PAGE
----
Prague guides

Best ice-cream in Prague

Best ice-cream in Prague

Summers in Prague can be excruciating. Especially in the past few years, as Czechia (yup, we’re using the new abbreviated name for the Czech Republic) has been getting more tropical weather from the South. As temperatures reach 30C/85F, the cobblestoned streets heat up, and air-conditioning is hard to find in the Unesco-protected historical centre. Your answer? Ice-cream. In your face, climate change!

But where to go for great ice-cream in Prague? We’ve gathered a few of our favorite ice-cream parlors and a few ice-cream purveyors you should look out for. And a few bonus tips on how to stay cool in summer Prague. Here’s a list of what we think is the best ice-cream in Prague.

Best cafés in Prague (2014)

This is an older version of this post. To see the newest version of the rundown through the best cafés in Prague, please click here. Hope you're enjoy the post... and the coffee!

We are writing this post from The Barn in Berlin, Germany. Just a few years ago, if you wanted great coffee in Prague, you had to sit in your car, drive to Berlin and have 3rd wave coffee there. You felt like the king devouring a cup of Illy cappuccino in Prague and only a few had any idea what flat white, vacuum pot or Hario equipment meant.

Oh boy, how time flies! Today, we do not travel for good coffee. Instead, we return home for good coffee, and whenever we visit other cities in Europe (with some exceptions, of course), we tend to miss the quality of the coffee you can now get in Prague. To help you navigate the Prague coffee landscape, we bring you a list of our favorite cafés in Prague.

Now, a few disclaimers: this is by no means an exhaustive list. We have simply made a list of the cafés in Prague we visit to get some good coffee. We are pretty sure this list will need updating just in a few months' time. Also, we have ordered the cafes in the list as they came to our mind so the order of the list is fairly random and does not mean we rank the cafes in that specific order. 

Alright, now that all the potential lawsuits have been avoided and friendships with the baristas saved, here is the list:

Muj salek kavy

The flagship cafe of the Doubleshot coffee roasters, Muj salek kavy has long been a favorite among coffee lovers here in Prague, and rightly so: their standard is pretty high and they never go beyond it. You can get your espresso or flat white, but they also use alternative methods of coffee preparation. If you unsure which beans to choose, the baristas and waiters - a really great bunch, by the way - are always happy to recommend the best one for you, or you don’t have to choose at all: just get their tasting set of three different roasts.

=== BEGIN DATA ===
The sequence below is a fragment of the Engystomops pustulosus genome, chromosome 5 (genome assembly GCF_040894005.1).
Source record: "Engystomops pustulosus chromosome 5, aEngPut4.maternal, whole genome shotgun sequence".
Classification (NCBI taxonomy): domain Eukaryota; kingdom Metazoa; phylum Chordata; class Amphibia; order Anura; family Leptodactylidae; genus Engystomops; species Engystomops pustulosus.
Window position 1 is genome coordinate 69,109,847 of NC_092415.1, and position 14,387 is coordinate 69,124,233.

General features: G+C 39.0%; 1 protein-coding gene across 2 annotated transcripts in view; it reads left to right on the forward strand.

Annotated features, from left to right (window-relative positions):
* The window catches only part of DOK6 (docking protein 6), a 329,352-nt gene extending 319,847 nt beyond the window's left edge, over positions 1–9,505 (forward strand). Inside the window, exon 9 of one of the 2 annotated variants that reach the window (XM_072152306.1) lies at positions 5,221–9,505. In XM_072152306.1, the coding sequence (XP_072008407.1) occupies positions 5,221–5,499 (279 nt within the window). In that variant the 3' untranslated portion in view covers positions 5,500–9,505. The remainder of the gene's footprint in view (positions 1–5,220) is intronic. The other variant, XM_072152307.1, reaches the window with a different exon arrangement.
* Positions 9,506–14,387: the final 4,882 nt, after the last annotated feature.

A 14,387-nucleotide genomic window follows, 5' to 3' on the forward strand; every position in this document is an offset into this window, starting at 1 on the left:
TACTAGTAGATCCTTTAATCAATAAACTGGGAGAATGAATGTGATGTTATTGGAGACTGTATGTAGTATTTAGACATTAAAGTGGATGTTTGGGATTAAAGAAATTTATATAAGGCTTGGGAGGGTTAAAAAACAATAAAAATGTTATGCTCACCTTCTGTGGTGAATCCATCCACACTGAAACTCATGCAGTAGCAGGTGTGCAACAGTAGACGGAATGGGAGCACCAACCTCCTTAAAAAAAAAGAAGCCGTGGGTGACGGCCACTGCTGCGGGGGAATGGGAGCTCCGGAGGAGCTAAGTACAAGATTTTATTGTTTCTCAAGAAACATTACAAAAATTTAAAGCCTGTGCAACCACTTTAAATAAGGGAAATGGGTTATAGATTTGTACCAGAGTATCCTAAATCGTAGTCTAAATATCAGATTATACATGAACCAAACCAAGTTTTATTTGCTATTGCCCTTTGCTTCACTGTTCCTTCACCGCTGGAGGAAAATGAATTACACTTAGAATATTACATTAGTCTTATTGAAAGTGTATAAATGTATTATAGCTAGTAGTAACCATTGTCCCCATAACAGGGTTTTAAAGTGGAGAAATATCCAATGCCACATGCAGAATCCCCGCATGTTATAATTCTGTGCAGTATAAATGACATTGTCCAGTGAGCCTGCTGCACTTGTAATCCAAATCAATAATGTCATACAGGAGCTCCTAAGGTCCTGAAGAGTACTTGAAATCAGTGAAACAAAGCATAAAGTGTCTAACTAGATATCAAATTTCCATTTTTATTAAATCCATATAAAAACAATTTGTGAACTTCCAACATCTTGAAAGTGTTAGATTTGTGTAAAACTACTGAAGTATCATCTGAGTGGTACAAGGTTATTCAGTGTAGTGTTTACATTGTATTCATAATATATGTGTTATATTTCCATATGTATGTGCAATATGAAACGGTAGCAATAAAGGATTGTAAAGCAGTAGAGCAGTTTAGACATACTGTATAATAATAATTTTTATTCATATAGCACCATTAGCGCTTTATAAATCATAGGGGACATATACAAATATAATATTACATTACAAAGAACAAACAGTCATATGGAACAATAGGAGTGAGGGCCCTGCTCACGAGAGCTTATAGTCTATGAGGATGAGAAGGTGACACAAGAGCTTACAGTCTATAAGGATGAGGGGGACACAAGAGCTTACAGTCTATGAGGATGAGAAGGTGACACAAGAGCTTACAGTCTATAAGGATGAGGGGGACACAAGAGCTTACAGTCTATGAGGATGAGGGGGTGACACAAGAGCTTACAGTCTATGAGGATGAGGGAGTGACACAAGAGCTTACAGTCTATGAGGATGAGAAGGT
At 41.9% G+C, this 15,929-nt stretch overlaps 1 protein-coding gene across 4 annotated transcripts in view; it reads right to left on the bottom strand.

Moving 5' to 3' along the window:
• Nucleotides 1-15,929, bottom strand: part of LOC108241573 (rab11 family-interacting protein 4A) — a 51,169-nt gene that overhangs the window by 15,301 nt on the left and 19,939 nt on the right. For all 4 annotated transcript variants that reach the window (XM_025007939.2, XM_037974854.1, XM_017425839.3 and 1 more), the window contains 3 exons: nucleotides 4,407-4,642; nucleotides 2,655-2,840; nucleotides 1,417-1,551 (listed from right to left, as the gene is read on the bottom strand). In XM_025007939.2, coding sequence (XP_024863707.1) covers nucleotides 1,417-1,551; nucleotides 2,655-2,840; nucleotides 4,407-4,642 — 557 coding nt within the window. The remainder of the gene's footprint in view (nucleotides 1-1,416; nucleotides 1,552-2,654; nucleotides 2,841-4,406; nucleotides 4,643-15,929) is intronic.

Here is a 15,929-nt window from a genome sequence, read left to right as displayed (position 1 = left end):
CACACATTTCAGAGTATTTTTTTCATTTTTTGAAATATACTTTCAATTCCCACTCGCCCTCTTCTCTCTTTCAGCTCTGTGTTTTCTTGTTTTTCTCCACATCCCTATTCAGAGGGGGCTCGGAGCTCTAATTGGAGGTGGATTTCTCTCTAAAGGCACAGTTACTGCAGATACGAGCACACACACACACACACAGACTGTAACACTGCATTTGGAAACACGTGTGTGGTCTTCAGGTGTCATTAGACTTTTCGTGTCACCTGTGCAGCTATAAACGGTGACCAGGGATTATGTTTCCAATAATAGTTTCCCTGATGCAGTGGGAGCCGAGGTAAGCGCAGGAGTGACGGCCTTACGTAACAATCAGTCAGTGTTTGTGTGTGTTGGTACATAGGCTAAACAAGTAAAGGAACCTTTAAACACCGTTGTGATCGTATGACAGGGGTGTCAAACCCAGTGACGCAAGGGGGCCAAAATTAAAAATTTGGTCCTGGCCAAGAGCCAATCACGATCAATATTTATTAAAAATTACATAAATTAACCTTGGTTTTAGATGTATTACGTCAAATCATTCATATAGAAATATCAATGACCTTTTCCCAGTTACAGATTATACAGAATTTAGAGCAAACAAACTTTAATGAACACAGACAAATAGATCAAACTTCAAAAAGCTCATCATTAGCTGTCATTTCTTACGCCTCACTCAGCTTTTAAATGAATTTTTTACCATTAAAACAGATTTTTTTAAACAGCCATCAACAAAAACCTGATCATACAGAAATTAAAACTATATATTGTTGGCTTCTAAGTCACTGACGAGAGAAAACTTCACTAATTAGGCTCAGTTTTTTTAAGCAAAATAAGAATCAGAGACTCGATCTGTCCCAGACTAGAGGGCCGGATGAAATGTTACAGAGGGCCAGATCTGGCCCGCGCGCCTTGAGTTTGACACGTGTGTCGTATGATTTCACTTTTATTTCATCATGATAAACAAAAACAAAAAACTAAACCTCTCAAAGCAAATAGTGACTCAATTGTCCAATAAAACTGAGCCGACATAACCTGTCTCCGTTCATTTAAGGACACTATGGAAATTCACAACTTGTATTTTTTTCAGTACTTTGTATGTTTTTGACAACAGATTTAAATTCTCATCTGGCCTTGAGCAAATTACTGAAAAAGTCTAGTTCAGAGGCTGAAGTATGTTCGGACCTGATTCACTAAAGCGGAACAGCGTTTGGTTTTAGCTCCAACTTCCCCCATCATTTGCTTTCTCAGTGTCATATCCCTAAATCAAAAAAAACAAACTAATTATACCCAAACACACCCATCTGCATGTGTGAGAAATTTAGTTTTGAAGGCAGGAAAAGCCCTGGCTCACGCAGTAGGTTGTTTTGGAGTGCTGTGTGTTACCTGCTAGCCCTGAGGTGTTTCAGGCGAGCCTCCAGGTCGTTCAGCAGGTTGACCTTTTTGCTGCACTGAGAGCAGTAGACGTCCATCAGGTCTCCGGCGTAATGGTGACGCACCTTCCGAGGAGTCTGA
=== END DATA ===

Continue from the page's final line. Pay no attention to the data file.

They have recently expanded and their brand new barista center will open to the public in September. Their kitchen has been enlarged, too, and you reap the benefits: they serve nice breakfasts (for the entire day over the weekends), light dishes during the day, decent cakes and delicious ice cream by 2AD (dairy and gluten free options available). We love their non smoking outside seating area. For the rush hours, reservations are a must.

Alza Cafe

Alza Cafe, the second cafe by the Dobleshot coffee roasters is a slightly odd place, comfortably nested in the pick-cup warehouse area of a large computer store. But don’t let that fool you: they still serve some of the best cups in town. It’s our favorite place for take-away coffee when we are in the Holesovice district (often on the way to the DOX Centre for Contemporary Arts) and the only good coffee in Prague on Sunday after 7pm. We are also big fans of their nice and chatty barista Ondra. 

EMA Espresso Bar

To us, EMA Espresso Bar feels so much like our second home we should probably start paying rent. Their baristas welcome everyone with a smile and a cup of great coffee. Whenever we travel and have a bad cup of coffee, we realize how much we miss EMA. They serve coffee from different carefully chosen European roasters and they always offer two for espresso-based drinks and several more for filter coffee.

Their real focus is on coffee, but if you are hungry, they have a daily soup, two salads, tasty sandwiches and small selection of Czech kolachees and buns. And we told you about their ice cream already.

They seem to attract younger, hipper crowds who tend to stay for hours despite the lack of wifi. They mix in nicely with the suited-up lawyers and consultants who come for their daily fix from the nearby offices. This creates a lively environment and a great place for people watching. 

For those who want to learn more about coffee, EMA also holds public cuppings from time to time. 

Cafe Lounge

Cafe Lounge has the same owner as EMA Espresso bar, but a totally different feel. This is a “First Republic” place great for intimate meetings and small reunions. Their little garden along the remains of the Medieval Hunger Wall is one of the nicest in town. 

Just like EMA espresso bar, they are not fixed to single rosters, so if you want, you can always choose your beans or let the barista decide for you. Unlike in EMA, their kitchen is an important part of the cafe and they are the only cafe on this list that can double as a full-fledged restaurant.